In a game NOBODY expected them to win, the Buffalo Bills pulled one out over the
Denver Broncos Atlanta Falcons this past Sunday. I mean...SHPADOINKLE! Now let’s all forget a couple gray area calls on the field, passing yards, and all that nonsense. It’s time for Skarekrow’s Penalty Variety Hour.
Standard and Advanced Metrics
Count and True Count
Count reflects the number assessed, true count is the number thrown (includes offset and declined)
Yikes! The Buffalo Bills ended up comfortably above the league rate per game in assessed penalties. They didn’t do so bad when compared to True Count. This occurred to Denver last week. What the data is showing is that teams can count on getting called between 8-9 times per game this year, with 1 or 2 declined or offset. The Bills didn’t get an offset or declined this week, which is probably a fluke. But for this week, it means they were hit relatively bad.
The Atlanta Falcons on the other hand did quite well. Nearly three less thrown than normal and they had two declined. Overall it was a very clean game for them. I know there were a couple things by the refs I’d categorize as “murky at best,” but this at least suggests that there wasn’t a systematic “screw job” by the officials.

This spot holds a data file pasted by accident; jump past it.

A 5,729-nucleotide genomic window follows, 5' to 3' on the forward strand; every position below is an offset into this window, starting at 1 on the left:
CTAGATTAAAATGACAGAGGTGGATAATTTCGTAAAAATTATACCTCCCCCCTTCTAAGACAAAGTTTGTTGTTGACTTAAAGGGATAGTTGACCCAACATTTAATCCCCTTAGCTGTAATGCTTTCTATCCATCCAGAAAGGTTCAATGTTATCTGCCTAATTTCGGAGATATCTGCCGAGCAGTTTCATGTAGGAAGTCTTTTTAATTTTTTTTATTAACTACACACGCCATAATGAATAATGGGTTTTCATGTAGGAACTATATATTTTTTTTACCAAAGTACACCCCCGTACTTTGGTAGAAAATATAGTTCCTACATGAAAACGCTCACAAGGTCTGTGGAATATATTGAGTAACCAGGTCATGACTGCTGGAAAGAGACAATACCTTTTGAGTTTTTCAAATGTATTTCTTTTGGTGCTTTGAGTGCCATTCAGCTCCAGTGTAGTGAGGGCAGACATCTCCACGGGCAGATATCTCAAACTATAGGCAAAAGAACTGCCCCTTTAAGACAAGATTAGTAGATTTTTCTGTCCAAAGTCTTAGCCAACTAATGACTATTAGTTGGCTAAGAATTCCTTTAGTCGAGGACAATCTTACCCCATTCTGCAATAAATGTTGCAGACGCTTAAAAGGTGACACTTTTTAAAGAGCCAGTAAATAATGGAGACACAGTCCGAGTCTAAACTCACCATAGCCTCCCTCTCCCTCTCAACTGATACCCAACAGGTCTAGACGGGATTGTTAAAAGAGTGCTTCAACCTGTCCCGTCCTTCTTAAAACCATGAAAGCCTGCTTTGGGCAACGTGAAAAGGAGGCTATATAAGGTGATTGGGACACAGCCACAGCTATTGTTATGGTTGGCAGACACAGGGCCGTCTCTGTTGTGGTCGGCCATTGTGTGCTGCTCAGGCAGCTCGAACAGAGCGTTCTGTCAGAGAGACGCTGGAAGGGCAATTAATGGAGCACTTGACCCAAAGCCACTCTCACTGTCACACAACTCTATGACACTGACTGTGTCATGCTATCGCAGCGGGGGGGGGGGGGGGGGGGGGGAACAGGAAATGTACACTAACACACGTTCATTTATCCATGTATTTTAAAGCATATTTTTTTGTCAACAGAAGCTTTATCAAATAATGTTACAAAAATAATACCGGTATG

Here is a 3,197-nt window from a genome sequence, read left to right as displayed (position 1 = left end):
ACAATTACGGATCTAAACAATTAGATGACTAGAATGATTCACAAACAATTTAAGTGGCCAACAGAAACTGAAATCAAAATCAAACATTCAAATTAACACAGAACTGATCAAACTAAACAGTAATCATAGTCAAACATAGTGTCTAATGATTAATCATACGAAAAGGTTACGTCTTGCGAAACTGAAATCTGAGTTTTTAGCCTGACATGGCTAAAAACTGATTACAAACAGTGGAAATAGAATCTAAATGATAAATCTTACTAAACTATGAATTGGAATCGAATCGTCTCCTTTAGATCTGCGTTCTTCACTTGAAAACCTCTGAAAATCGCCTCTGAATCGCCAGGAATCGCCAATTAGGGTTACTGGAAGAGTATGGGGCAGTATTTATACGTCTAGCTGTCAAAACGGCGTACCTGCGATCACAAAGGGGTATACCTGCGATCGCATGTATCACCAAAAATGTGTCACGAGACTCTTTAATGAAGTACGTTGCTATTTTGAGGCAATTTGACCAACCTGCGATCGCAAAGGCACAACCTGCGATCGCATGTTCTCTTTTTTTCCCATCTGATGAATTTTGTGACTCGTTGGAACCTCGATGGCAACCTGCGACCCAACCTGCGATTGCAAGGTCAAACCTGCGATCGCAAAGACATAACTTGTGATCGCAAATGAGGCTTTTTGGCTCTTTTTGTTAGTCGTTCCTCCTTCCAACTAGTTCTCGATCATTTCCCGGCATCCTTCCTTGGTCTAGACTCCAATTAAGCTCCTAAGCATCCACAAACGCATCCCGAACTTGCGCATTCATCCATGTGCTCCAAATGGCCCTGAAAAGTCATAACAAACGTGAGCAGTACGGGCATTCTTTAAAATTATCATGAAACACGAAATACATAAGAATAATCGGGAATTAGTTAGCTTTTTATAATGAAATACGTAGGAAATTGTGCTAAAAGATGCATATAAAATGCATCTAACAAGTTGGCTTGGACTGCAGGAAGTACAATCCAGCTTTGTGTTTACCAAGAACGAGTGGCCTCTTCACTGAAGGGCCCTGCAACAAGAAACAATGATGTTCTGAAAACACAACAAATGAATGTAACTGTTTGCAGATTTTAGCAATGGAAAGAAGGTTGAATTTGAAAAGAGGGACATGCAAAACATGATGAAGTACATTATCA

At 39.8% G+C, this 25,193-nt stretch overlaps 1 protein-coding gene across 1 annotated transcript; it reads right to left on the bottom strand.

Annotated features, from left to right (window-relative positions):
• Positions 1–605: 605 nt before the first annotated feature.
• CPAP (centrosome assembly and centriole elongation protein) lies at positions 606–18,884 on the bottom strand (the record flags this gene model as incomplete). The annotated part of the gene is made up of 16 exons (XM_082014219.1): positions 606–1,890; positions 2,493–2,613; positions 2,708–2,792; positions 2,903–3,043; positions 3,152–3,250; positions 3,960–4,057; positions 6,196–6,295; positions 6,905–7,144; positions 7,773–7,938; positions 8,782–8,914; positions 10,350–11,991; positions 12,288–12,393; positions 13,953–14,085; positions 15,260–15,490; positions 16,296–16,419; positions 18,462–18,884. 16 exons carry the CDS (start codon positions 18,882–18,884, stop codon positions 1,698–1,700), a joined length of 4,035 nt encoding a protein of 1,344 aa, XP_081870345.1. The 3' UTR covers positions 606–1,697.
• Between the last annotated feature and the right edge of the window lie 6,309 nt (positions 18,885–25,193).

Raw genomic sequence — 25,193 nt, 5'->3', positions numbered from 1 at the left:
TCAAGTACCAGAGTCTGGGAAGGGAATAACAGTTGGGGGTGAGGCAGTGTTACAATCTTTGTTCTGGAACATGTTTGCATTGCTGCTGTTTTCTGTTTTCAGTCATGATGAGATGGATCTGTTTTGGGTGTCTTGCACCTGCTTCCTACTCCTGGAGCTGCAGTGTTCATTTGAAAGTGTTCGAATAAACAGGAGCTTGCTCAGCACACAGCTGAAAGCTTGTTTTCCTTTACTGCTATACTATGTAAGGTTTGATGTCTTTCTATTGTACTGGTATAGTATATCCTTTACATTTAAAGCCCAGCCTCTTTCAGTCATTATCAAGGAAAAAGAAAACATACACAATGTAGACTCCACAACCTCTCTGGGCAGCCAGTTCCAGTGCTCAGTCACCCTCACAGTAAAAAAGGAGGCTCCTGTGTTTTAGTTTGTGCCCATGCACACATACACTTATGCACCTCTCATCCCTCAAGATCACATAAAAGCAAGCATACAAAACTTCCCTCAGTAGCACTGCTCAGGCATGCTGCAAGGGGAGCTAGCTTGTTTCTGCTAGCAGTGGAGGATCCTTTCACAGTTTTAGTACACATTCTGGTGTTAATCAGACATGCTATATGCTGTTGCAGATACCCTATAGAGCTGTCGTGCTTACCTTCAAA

Yards and True Yards
Yards is the standard assessed total, while True Yards are the total change in field position (ex: penalty calls back a good run, the yardage on the run is added in here)
Huh...weird. Despite the Bills coming in high with assessed count, they’re decently under with the assessed yards. That suggests a high number of procedural penalties (typically five-yarders), but we’ll dive in soon enough.
The Falcons did better than the Bills, but interestingly, their low total in assessed yards should be expected based on the low count. That isn’t to say they didn’t do well, because they did.
With True Yards, league data isn’t available and this is where we start getting into dives you’ll only find in my Variety Hour. The Falcons didn’t have a single yard beyond what the refs penalized them for, which is rare. It suggests their penalties didn’t wipe out any field-changing opportunity. In comparing the two teams, the Bills tacked on 39 yards beyond what was penalized, widening the gap between the two teams.
The star of the show! My homebrew stat that assesses a Harm Rating based on True Yardage and opportunity change (free downs, negated points, etc., full explanation below).
The Stories: Keanu Neal had a pass interference, but since he didn’t prevent a big catch by Charles Clay the Bills elected to keep their stats. One could argue, “no harm, no foul” here. Same with Eric Saubert and his illegal block. That was on the same punt as the Brooks Reed holding call, so someone was getting a free pass.
That holding call, and the ones by Levine Toilolo and Sharrod Neasman were all nothing more than the assessed yards. Same thing with Devonta Freeman. There was literally no more to the story for the Falcons this week.